Lascaris, Constantine

, a learned Greek, descended from the imperial family of that name, was born at Constantinople, but became a refugee when it was taken, by the Turks in 1454, and went to Italy, where he was most amicably received by duke Francis Sforza of Milan, who placed his own daughter, a child of ten years of age, under the cure of Lascaris for instruction in the Greek language, and it is said to have been for her use he composed his Greek grammar. From Milan he went to Rome, about 1463, or perhaps later, and from, thence, at the invitation of king Ferdinand, to Naples, where he opened a public school for Greek and rhetoric. Having spent some years in this employment, he was desirous of repose, and embarked with the intention of settling at a town of Greece; but having touched at Messina, he was urged by such advantageous oilers to make it his residence, that he complied, and passed there the remainder of his days. Here he received the honour of citizenship, which he merited | by his virtues as well as his learning, and by the influx of scholars which his reputation drew thither. He lived to a very advanced age, and is supposed to have died about the end of the fifteenth century. He bequeathed his library to the city of Messina. His Greek grammar was printed at Milan in 1476, reprinted in 1480, and was, according to Zeno, “prima Graeco-Latina praelorum foetura,” the first Greek and Latin book that issued from the Italian press. A better edition of it was given in 1495, by Aldus, from a copy corrected by the author, and with which the printer was furnished by Bembo and Gabrielli. This was the first essay of the Aldine press. Bembo and Gabrielli had been the scholars of Lascaris, although in his old age, as they did not set out for Messina until 1493. A copy of this Greek grammar of the first edition is now of immense value. Erasmus considered it as the best Greek grammar then extant, excepting that of Theodore Gaza. Lascaris was author likewise of two tracts on the Sicilian and Calabrian Greek writers, and some other pieces, which remain in manuscript. 1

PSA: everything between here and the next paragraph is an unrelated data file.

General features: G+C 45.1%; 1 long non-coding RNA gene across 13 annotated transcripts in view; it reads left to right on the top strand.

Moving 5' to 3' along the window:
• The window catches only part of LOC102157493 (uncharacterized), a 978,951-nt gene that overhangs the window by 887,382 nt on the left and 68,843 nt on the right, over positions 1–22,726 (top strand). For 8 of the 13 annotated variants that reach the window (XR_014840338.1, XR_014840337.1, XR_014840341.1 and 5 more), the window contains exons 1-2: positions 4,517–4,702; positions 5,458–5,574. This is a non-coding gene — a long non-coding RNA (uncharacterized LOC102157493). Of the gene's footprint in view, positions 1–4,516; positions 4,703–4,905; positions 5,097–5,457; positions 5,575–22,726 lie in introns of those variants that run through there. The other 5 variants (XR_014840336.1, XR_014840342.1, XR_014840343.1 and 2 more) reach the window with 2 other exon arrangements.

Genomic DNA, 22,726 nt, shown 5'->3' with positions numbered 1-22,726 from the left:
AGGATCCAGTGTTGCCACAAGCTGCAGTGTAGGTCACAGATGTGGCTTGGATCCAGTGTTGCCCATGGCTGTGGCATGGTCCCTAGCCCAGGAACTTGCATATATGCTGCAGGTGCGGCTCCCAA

Hodius do Græcis illustribus.—Saxii Onomasticon. Biblioteca Specerina, vol III.—Brunet’s Manuel du Libraire.